Ireland’s referendum and the marriage victories in many historically Catholic countries and states, aided in most cases by lay Catholics’ fervent efforts for equality, are true. But this is Italy, where the church’s political hold remains stronger due to the Vatican’s influence. With lay Catholics active both for and against civil unions, with Pope Francis advancing a more nuanced response, and with Italy’s bishops not united in strong opposition, it seems unclear just what influence Italian Catholics will have on Tuesday’s expected vote.

–Bob Shine, New Ways Ministry


Vatican Marks David Bowie’s Passing By Praising Him

January 12, 2016
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David Bowie

Even the Vatican has marked singer David Bowie’s passing, praising the artist whose life and career perpetually challenged sexual and gender norms, and who, at varying points in his life, identified as gay and bisexual..

Among the first to honor Bowie was Cardinal Gianfranco Ravasi of the Pontifical Council for Culture who tweeted lyrics from the musicians 1969 song “Space Oddity”:

“Ground Control to Major Tom/Commencing countdown, engines on/Check ignition and may God’s love be with you (David Bowie)”

L’Osservatore Romano, the official Vatican newspaper, published an obituary complimenting Bowie. The New York Times reported:

“The Vatican newspaper L’Osservatore Romano has eulogized David Bowie as a singular musician, ‘never banal,’ who grew artistically over five decades thanks to his interest in art, film and theater.

“The paper, which frequently weighs in on pop culture, noted the ‘ambiguous image’ Bowie cultivated early on in his career and blamed it on his aim to attract media attention.

“But it said that aside from such ‘excesses,’ Bowie’s legacy ‘is one of a sort of personal sobriety, expressed even in his dry, almost thread-like body.’ “

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Tweet by Cardinal Ravasi

This is kind, if unexpected, praise from the Vatican for Bowie, who challenged gender norms. Zack Ford of Think Progress explained:

“This confusion was apparent in his own sexuality, which never seemed to fit neatly into any particular label. First he was gay. Then he was bisexual. Then coming out as bisexual was the ‘biggest mistake I ever made,’ because he didn’t ever feel that he was a ‘real bisexual.’ He admitted to having same-sex sexual interactions, ‘but frankly, it wasn’t enjoyable.’ In terms of sex and relationships, his own description of himself as ‘promiscuous’ may have been the most accurate of them all, but it reflected, as in the other aspects of his life and career, defiance of convention.”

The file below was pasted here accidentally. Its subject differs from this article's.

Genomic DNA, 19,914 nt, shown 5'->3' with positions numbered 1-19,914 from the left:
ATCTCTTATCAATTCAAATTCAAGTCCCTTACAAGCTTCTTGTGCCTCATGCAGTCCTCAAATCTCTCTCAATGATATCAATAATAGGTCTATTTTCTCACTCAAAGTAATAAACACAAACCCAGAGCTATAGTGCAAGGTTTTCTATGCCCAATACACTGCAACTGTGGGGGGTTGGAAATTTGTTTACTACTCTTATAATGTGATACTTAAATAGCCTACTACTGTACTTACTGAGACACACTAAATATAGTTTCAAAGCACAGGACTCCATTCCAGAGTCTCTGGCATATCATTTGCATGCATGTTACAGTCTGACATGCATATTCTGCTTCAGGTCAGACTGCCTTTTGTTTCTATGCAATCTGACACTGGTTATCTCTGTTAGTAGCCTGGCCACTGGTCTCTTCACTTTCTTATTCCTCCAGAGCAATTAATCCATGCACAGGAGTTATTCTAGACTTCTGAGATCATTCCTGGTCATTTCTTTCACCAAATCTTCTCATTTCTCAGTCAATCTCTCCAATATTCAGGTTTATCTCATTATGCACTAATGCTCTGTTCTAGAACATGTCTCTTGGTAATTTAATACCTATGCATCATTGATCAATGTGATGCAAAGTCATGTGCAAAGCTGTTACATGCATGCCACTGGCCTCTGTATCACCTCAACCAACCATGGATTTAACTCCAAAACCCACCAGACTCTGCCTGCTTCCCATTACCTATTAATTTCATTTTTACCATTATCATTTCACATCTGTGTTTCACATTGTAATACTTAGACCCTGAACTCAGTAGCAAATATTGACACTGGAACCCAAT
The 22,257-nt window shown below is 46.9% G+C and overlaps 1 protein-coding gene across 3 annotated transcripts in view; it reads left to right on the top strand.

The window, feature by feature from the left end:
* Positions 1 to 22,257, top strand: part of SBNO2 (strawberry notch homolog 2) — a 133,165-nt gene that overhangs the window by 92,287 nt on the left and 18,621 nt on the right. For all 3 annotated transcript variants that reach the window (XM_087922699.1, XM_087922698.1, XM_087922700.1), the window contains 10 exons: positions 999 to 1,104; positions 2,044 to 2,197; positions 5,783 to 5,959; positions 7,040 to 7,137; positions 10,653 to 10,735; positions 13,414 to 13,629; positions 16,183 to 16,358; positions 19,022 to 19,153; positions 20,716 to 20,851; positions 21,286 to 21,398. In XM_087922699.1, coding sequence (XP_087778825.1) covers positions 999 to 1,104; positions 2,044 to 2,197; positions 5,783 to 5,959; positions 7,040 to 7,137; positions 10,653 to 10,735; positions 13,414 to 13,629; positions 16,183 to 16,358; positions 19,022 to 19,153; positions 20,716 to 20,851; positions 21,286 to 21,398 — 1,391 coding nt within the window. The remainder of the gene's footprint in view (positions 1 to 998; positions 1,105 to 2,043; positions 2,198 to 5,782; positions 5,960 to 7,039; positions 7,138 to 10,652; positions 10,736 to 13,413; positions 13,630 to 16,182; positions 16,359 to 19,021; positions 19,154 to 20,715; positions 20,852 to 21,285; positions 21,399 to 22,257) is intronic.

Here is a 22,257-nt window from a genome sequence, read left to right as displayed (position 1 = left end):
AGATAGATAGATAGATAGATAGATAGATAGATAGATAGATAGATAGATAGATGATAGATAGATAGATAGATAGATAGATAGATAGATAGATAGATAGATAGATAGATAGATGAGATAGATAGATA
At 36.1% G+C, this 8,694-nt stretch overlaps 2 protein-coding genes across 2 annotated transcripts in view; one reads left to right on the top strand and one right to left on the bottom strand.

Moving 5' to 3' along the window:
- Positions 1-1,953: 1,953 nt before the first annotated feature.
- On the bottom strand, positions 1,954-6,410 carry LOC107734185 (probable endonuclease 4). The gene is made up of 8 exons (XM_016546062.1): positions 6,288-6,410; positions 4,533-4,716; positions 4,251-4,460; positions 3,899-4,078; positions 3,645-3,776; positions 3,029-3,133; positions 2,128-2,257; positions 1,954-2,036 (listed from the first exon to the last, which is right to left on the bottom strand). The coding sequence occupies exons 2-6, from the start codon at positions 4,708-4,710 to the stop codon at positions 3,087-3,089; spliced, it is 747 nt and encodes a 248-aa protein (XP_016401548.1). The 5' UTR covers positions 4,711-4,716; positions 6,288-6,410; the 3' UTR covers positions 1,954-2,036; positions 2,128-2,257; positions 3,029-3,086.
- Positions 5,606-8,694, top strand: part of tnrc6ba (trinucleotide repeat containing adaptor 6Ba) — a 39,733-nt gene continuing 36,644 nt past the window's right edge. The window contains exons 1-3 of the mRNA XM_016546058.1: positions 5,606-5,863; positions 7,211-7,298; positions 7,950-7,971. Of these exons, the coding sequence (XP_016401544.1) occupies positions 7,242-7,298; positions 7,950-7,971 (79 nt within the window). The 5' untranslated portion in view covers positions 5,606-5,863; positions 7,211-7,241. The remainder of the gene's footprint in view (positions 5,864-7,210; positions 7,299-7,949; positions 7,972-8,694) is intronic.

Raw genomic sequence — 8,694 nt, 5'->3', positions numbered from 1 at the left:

Commenting further on Bowie’s significance for LGBT communities, a columnist with The Daily Beast wrote:

“In his refusal to label himself, there didn’t appear to be a cowardice, but rather an honesty and maturity around how unfixed, at least for him, the notion of sexuality was. That proved to be its own liberation, or at least freeing, moment for so many of every kind of sexual orientation and gender identity.”

The Vatican’s praise for David Bowie has generated global headlines, fueled by the dissonance created in bringing together rigid Catholic officials and the unconfined seeker that was David Bowie. That the Vatican’s newspaper was so affirming is a positive sign for LGBT issues in the church, likely another outcome from Pope Francis’ improved engagement with the world and demand for all people to be respected and valued.

I think Cardinal Ravasi and those behind the L’Osservatore Romano article are touching a deeper truth that connects Pope Francis, David Bowie, and all of us in between: the path to holiness is the journey towards authenticity. To paraphrase the Trappist monk Thomas Merton, “To be a saint is to be yourself.”

The world benefited from Bowie’s art, just as Catholics benefits from the many LGBT people who, in their own journeys to authenticity, help break down harmful gender and sexual norms in the church. We are all richer for the carefully tended fruits which then emerge.

David Gibson of Religion News Service headlined a column, “Saint David Bowie?” Perhaps we can just remove the question mark and simply say, “Saint David Bowie.”

–Bob Shine, New Ways Ministry